Dutch technology firm TES on July 11 said it had agreed a deal with Europe’s largest seaport, Rotterdam, for a 10,000m2 lithium battery recycling facility at the port.
There is already a waste licence in place which allows batteries to be stored at the site and forwarded on from there, as well as manage battery production scrap.
The plant, says TES, will be the first lithium battery recycling facility in the Netherlands, to add to its two other plants in Grenoble, France, and Singapore, the latter which was opened in March 2021.
Lithium battery recycling in Europe is far short of what will be needed to meet waste generation by 2030, according to a report from Circular Energy Storage released last December.
Yet the European Commission says the continent could account for 17% of the global demand for batteries by 2030.
TES claims it can recover 9kg out of every 10kg of usable commodity material in its hydrometallurgical recycling process, which separates copper and aluminium from the ‘black mass’ that forms the rest of the material produced.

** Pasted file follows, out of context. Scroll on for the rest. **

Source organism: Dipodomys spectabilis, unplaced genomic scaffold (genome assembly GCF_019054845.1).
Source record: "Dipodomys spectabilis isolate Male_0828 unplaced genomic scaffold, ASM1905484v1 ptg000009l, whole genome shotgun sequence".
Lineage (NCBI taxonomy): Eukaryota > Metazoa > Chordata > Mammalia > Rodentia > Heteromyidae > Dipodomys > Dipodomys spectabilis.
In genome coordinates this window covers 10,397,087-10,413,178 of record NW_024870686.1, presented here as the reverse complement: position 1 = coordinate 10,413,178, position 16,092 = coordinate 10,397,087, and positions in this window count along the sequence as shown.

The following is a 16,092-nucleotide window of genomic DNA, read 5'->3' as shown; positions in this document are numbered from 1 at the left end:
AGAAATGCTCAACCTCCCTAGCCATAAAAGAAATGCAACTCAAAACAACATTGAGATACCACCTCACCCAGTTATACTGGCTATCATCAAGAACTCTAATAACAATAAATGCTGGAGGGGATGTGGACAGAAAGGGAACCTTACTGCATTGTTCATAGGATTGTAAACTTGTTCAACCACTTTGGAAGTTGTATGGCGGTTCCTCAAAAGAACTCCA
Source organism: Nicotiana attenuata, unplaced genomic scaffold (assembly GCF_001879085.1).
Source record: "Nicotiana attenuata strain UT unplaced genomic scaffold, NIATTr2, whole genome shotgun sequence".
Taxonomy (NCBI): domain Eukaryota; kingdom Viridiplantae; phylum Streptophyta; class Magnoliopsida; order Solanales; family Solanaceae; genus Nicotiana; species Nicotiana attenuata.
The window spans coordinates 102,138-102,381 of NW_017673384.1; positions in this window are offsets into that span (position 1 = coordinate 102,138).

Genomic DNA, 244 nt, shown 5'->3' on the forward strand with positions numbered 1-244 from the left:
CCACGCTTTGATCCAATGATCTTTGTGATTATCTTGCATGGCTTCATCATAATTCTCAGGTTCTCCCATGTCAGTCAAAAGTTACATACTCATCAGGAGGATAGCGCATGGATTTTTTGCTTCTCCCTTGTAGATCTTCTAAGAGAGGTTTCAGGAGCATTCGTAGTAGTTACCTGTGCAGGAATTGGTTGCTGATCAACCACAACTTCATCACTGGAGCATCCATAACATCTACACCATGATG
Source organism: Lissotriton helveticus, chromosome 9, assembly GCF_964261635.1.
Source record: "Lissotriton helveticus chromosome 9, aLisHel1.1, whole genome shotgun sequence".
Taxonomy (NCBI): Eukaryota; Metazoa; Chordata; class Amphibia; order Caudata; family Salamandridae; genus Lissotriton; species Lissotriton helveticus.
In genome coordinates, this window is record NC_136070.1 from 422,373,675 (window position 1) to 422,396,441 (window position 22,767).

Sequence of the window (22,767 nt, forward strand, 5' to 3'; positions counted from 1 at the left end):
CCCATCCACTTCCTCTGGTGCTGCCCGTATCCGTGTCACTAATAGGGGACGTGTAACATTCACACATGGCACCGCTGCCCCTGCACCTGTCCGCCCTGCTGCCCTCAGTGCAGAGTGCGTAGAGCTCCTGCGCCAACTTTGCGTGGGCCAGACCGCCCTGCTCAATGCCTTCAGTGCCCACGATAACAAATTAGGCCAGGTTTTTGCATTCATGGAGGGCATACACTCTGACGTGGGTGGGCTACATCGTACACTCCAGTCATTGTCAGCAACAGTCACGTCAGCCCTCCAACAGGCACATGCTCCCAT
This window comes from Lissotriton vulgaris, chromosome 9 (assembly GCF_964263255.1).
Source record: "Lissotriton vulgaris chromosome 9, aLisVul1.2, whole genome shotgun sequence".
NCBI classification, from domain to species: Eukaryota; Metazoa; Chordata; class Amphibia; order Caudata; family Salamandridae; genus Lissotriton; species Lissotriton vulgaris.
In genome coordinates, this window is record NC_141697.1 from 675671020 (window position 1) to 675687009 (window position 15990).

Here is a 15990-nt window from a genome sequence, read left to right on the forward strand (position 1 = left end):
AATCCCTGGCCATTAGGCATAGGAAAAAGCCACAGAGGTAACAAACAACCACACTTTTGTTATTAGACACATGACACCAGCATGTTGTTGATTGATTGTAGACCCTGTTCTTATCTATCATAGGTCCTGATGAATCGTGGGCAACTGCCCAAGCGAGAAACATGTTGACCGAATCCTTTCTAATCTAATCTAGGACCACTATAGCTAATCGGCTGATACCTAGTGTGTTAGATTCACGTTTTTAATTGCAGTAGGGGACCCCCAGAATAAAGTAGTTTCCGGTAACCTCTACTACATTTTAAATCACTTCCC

The black mass is then further refined in stages to produce graphite, cobalt hydroxide and lithium carbonate.
“Once up and running, we will have up to 10,000 tonnes of shredding capacity per year and a subsequent hydrometallurgical process which focuses on the recovery of nickel, cobalt and lithium as a precursor feedstock for the battery industry,” said Thomas Holberg, global vice president of battery operations with TES.
“Our mission is to close the loop on lithium battery production by encouraging re-use and improving the collection and recycling of the scarce metals and materials they contain.”
“It is important to take significant steps to establish circular production processes,” said Allard Castelein, CEO of the Port of Rotterdam. “This could very well become the largest European facility for recycling batteries from electric cars.”